One key piece of evidence still missing is the remains of any of the ramps that would have been necessary to launch newly built ships from dry dock into the harbor. Professor Keay thinks they may be hidden beneath the concrete embankment built in the early 20th century. Getting under there would be challenging, to say the least, and there’s no reason to believe any of them have survived.


The Antonine Wall gets its own gallery

Wednesday, September 21st, 2011

Roman emperor Antonius Pius, Hadrian’s successor, had a lot to prove when he ascended the throne in the summer of 138 A.D. He had risen through the political ranks, not the military, and in fact as far as we know, Antonius never even got near a Roman legion. It was in Britain that he decided to prove his commander-in-chief chops by sending governor Quintus Lollius Urbicus north of Hadrian’s Wall into southern Scotland.

Around 142 A.D. Antonius ordered that a wall be built marking the new northern border of Britannia. Urbicus deployed troops from the II Augusta, VI Victrix and XX Valeria Victrix legions to build the wall, starting with a foundation of stone topped with a turf rampart that was as high as 13 feet in places. The height of the wall was supplemented by a deep and wide ditch on the north side for added protection against the Caledonian hoards. It took 12 years to build and ended up stretching 39 miles across Scotland coast to coast from the Firth of Forth to the Firth of Clyde.

For reasons not entirely clear to this day, the Romans abandoned the Antonine Wall just eight years after its completion in 162 A.D. Since the turf wall didn’t last as well as Hadrian’s stone one, what we have left in place today are the defense ditches, remains of the stone foundations of the wall and of the 20 plus forts and fortlets that guarded its length. Excavations have also unearthed a wealth of artifacts, including some that put Hadrian’s fancy pants wall to shame.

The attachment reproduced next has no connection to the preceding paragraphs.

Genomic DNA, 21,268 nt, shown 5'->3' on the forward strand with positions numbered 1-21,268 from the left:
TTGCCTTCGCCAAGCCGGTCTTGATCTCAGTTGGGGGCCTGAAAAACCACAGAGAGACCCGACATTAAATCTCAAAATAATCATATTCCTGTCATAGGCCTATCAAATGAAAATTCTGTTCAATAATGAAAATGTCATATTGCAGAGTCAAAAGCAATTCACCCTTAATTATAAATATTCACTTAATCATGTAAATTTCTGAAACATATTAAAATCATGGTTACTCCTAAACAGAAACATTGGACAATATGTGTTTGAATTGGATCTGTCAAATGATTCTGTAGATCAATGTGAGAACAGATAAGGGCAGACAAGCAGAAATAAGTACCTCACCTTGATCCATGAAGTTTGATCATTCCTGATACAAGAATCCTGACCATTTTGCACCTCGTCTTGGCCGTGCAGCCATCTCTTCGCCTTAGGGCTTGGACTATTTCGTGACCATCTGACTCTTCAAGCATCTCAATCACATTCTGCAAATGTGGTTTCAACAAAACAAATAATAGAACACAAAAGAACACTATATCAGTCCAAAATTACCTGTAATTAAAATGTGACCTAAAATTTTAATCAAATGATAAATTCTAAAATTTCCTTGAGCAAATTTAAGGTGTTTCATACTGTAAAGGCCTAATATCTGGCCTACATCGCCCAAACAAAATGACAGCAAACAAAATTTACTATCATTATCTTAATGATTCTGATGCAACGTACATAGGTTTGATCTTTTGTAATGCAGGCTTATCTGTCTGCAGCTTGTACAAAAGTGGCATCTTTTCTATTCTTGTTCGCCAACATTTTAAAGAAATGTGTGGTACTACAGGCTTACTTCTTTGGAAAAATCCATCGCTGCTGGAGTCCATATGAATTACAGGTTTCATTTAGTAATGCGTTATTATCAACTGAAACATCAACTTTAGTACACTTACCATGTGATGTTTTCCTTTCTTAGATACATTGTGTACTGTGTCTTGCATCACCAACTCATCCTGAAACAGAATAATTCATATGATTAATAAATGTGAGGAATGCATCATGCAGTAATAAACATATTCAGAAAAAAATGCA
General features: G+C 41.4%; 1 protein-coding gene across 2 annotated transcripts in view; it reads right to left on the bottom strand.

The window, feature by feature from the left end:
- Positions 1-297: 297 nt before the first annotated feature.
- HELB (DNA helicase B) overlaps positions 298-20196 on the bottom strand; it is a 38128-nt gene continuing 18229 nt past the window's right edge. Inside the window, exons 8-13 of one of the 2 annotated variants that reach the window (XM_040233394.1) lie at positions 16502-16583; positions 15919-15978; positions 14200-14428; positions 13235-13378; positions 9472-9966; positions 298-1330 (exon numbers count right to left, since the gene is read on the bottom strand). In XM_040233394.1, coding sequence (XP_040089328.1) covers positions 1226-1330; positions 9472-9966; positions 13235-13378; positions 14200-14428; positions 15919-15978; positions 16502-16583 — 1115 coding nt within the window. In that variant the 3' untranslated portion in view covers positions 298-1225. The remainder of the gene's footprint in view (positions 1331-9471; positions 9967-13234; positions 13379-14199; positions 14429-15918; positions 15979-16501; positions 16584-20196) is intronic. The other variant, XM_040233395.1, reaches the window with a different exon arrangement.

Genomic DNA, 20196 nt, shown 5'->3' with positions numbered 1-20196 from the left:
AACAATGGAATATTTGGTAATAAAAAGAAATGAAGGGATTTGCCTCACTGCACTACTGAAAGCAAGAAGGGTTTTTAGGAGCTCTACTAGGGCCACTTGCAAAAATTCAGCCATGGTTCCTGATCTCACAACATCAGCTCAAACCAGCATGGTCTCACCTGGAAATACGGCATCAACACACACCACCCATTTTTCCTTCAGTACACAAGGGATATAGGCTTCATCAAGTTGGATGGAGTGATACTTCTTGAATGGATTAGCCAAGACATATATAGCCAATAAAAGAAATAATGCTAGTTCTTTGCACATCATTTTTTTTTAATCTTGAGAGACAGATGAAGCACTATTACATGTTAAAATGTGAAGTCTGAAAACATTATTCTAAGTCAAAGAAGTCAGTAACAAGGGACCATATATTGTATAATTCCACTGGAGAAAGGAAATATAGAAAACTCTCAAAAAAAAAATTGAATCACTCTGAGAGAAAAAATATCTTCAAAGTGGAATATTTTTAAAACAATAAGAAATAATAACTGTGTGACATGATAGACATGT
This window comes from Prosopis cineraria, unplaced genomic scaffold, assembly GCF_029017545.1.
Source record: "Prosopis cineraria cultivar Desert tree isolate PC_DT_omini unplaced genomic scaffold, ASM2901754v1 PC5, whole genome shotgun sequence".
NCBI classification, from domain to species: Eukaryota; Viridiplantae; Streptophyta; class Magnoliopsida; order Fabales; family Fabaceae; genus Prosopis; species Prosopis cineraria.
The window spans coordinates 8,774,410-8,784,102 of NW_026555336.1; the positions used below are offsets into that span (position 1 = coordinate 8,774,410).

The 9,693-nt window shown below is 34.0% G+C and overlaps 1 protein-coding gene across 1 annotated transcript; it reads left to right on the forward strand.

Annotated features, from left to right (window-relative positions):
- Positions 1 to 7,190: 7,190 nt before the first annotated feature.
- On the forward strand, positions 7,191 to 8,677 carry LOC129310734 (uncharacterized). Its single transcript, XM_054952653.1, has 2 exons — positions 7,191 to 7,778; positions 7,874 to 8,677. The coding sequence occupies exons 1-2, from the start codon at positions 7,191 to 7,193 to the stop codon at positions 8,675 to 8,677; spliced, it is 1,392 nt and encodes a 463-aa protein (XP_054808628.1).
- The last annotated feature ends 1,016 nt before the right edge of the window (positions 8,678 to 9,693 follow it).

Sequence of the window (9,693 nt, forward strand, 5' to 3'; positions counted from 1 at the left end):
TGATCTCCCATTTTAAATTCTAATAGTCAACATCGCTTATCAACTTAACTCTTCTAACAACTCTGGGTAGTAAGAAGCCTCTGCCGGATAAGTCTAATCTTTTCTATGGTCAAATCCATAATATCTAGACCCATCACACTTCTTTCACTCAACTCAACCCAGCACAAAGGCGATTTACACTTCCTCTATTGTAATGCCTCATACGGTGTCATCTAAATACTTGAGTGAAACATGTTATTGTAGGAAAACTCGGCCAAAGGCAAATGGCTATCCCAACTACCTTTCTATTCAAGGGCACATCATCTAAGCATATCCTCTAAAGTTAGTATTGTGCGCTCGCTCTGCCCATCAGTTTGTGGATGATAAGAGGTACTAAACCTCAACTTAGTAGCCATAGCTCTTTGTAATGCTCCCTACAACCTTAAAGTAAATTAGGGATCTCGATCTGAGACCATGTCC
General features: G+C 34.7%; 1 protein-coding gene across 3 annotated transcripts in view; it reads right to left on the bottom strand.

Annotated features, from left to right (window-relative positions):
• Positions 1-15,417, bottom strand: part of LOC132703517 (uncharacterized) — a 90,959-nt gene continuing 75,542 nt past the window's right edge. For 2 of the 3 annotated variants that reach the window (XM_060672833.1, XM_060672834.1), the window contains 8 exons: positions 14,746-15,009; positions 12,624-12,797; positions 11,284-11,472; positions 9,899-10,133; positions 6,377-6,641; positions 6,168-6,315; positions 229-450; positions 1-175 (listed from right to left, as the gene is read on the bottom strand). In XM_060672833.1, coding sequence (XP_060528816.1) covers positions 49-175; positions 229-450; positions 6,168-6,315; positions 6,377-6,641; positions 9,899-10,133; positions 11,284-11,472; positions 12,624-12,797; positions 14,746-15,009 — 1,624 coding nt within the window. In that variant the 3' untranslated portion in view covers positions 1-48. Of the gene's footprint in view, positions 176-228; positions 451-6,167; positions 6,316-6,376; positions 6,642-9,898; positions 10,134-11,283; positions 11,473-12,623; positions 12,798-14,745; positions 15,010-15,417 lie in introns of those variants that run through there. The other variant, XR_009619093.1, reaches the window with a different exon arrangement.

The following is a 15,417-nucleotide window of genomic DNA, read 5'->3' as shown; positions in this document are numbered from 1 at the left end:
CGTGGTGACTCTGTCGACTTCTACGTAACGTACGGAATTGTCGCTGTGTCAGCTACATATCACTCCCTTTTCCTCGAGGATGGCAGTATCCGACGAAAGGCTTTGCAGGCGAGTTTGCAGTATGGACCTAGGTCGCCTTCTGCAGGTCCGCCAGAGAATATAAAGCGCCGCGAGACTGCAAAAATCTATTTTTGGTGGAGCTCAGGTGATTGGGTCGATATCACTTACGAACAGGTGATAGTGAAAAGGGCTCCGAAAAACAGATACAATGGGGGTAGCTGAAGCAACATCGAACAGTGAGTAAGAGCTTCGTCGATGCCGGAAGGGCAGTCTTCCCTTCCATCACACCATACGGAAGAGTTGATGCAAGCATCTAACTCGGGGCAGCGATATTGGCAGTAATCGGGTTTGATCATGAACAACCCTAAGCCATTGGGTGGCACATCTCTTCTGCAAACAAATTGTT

The University of Glasgow’s The Hunterian Museum in Glasgow has just opened a new permanent gallery dedicated to the sculptures and artifacts found over three centuries of research, excavation and study of the Antonine Wall.

Through The Hunterian’s rich collections the gallery investigates four key themes: The building of the Wall – its architecture and impact on the landscape; the role of the Roman army on the frontier – the life and lifestyle of its soldiers; the cultural interaction between Roman and indigenous peoples, and evidence for local resistance; and the abandonment of the Wall and the story of its rediscovery over the last 350 years.

Among on the artifacts on display are 16 of the 19 surviving distance slabs, marble slabs elaborately carved by the legions to mark their work on the wall.

The sculptures are, in general, more elaborate and richly decorated than their counterparts on Hadrian’s wall, featuring such scenes as Victory placing a laurel wreath on a Roman legionary standard, and the distinctive mascots of the soldiers’ legions: a running boar for the XX; a Pegasus and a Capricorn (after the Emperor Augustus’s star sign) for the VI.

The sculptures also clearly project the move north as a splendid military victory: several depict Caledonians being trampled by Roman cavalry, or simply crouching in submission, bound and naked.